Ayushmann Khurrana’s blind acting, and the transitions between pretending to be blind and using his sight, are beautifully played. Whether the scene is funny or tense, he literally does it in the blink of an eye. As things go from great to bad to worse he keeps believing things will sort themselves out if he could just get a break. He’s manipulative and uses other people but when backed into a corner he can also be vicious. Akash tells a lot of his own backstory so it’s impossible to know how much is genuine and how much is self-serving, especially when he is trying to impress Sophie. Akash is a slippery character and I felt that Khurrana gave a fully developed characterisation of an unreliable and untrustworthy character. I never felt that there was anything missing but I also knew that Akash wasn’t what he seemed or that we had seen the real man. Like Tabu, he really gets his character so he can push the pathos and comedy without becoming a parody. And hurrah for an actor who bothers to learn how to look like they may actually be playing their instrument.

Sophie is a good person. She helps Akash because she feels she owes him after the bingle. Later when attraction sparks between them, she doesn’t agonise over her feelings or his blindness. She goes for it, accepts him for who he is, and tries to understand how life is for him. When she discovers that much of his identity is a lie, her reaction is equally frank and fully articulated. Radhika Apte is the straight man to Tabu and Ayushmann and her role is small, but she has impact. Someone in the film had to have a moral compass, and that was Sophie.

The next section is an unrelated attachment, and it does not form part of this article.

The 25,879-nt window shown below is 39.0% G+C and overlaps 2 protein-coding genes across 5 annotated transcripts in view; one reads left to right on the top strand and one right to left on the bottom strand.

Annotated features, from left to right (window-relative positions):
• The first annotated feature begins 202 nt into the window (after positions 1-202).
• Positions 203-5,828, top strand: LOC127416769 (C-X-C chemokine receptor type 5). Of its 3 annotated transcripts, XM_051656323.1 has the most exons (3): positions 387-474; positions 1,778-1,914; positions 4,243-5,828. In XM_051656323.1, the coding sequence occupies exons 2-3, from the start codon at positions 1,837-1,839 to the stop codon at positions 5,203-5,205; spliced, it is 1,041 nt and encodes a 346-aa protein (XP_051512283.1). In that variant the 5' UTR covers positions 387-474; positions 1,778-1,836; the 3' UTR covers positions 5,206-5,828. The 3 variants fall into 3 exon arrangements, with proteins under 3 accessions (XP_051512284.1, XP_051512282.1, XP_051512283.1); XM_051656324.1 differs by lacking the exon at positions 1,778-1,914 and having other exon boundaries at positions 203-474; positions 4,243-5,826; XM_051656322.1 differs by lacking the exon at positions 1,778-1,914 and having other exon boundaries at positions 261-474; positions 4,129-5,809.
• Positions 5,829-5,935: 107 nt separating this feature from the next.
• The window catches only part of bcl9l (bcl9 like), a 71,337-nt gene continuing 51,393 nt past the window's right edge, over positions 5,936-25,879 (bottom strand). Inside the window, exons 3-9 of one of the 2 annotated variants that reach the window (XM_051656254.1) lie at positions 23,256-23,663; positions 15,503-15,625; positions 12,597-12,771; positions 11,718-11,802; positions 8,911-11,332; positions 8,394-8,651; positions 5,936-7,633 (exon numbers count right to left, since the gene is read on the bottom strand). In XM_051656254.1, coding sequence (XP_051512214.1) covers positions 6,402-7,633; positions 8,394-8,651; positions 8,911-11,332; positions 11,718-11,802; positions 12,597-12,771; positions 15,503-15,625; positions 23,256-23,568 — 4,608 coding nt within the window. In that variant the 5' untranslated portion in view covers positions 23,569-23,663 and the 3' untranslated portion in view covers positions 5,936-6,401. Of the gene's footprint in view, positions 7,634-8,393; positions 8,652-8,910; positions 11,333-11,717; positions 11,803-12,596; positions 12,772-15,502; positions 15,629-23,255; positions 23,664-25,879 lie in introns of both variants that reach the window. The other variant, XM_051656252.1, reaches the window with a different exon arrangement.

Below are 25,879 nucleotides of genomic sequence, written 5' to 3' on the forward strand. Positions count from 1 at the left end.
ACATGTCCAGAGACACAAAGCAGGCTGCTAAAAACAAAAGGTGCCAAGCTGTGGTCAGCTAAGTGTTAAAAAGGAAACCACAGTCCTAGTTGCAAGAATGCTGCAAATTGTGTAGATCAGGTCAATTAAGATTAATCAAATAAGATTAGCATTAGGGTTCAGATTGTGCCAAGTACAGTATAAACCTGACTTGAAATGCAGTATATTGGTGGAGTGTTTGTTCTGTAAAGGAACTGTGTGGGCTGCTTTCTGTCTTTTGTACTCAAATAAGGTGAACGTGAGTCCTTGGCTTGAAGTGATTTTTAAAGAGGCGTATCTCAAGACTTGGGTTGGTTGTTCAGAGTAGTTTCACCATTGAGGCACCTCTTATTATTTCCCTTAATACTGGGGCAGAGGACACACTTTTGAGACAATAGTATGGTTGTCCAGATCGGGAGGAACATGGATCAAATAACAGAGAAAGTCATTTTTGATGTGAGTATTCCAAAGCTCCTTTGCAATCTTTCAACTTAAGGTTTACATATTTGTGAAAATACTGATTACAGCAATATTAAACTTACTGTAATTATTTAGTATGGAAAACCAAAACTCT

Tonally similar to films like Lock, Stock and Smoking Barrel or In Bruges, the movie sweeps between witty one liners to shocking confrontation to observation driven humour. Based on a French short film L’Accordeur I prefer this extended mix, I have to say. The high and lows, the tension and release, are all masterfully orchestrated by Sriram Raghavan. I loved the set design and locations. I got a real sense of Akash’s neighbourhood and the disorientation when he was outside of his literal comfort zone. Simi’s apartment screamed nouveau riche socialite. I don’t often like Amit Trivedi’s soundtracks as they can sound a bit samey and repetitive. But in this case, the music is intrinsic to the story and the mix of retro songs and original pieces is excellent.

I didn’t really know what to expect from Andhadhun and I was absolutely delighted. It’s a smart, pacey thriller with great, and very flawed, characters driving the crazy action along. Every time I would think “surely they won’t?” they did! One of the best of 2018!

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Missing (2018)

Missing has some things going for it. Well, Tabu and her outfits mostly.